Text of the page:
Health Care In Malaysia: The Dynamics Of Provision, Financing And Access
by Heng Leng, Chee; Simon Barraclough
About This Book
The health care system in Malaysian has undergone a fundamental transformation over the last two decades. For many years after Independence in 1957 Malaysia enjoyed widely available and accessible health care services. Funding was through central taxation, and hospital care almost totally provided by government. In the 1980s this began to change under the influence of growing health care demand and utilisation fuelled by rising incomes, urbanisation and the emergent middle classes. The proposed National Health Security Fund will essentially transform Malaysian health care from a taxation-based system to a social insurance system.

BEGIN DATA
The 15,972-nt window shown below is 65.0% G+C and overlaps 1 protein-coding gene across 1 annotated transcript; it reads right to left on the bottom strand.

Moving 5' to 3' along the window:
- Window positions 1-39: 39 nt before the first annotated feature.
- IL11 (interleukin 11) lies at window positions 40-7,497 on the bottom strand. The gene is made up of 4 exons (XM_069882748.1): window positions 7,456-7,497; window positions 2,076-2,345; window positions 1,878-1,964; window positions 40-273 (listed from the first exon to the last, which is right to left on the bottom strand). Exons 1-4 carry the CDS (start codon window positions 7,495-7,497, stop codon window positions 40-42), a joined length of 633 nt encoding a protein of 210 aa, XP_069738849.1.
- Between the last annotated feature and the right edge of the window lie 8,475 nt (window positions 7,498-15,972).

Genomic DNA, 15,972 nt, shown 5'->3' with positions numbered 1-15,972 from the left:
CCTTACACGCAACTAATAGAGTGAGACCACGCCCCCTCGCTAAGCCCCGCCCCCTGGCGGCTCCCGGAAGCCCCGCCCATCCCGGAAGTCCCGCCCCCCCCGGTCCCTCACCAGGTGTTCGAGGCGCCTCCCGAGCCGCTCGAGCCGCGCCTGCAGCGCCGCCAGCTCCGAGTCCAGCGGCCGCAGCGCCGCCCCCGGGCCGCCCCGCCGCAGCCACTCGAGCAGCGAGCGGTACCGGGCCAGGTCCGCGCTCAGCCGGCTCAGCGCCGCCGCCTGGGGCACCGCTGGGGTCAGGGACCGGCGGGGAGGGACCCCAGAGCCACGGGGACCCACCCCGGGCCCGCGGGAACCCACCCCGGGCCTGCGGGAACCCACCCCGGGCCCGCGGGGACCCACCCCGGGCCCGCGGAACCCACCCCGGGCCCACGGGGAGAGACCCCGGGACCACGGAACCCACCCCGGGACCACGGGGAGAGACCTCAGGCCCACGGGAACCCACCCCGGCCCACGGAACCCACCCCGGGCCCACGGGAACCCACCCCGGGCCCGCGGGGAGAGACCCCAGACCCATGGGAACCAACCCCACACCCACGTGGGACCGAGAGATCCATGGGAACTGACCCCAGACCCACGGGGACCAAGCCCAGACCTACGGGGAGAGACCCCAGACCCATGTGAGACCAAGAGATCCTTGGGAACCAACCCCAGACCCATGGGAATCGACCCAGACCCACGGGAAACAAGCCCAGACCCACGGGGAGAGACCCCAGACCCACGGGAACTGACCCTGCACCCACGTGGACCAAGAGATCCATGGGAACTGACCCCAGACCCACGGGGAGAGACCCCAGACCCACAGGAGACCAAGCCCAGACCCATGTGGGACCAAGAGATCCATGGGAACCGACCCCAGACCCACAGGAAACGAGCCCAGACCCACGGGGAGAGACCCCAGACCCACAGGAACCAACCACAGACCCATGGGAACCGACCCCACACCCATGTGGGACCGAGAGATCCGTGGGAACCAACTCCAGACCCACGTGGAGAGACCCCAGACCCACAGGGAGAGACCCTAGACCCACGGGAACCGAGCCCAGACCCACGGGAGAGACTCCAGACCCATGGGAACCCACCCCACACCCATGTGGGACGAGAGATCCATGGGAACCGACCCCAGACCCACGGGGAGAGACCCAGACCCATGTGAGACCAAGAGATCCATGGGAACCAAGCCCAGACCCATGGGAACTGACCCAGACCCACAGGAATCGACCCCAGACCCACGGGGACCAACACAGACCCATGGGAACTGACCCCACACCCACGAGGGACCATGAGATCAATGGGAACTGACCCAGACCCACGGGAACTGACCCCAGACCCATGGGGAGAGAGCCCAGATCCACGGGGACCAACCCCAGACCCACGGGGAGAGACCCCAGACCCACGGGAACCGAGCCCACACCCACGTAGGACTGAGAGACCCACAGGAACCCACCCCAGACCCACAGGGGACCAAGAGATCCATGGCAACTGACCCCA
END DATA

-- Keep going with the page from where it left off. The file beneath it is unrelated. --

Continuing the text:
This book examines this transformation in Malaysia's health care system, and explores the pressing issues it faces today. It describes the evolution of the system since Independence, from the colonial legacy of state provision to the impact of the global ideological shift against statism in the 1980s. It considers the exigencies for government policy as well as the consequences arising from it, and addresses important issues such as equity of provision, women's access to health care services, HIV-AIDS health care, care for the elderly and provision for indigenous peoples.
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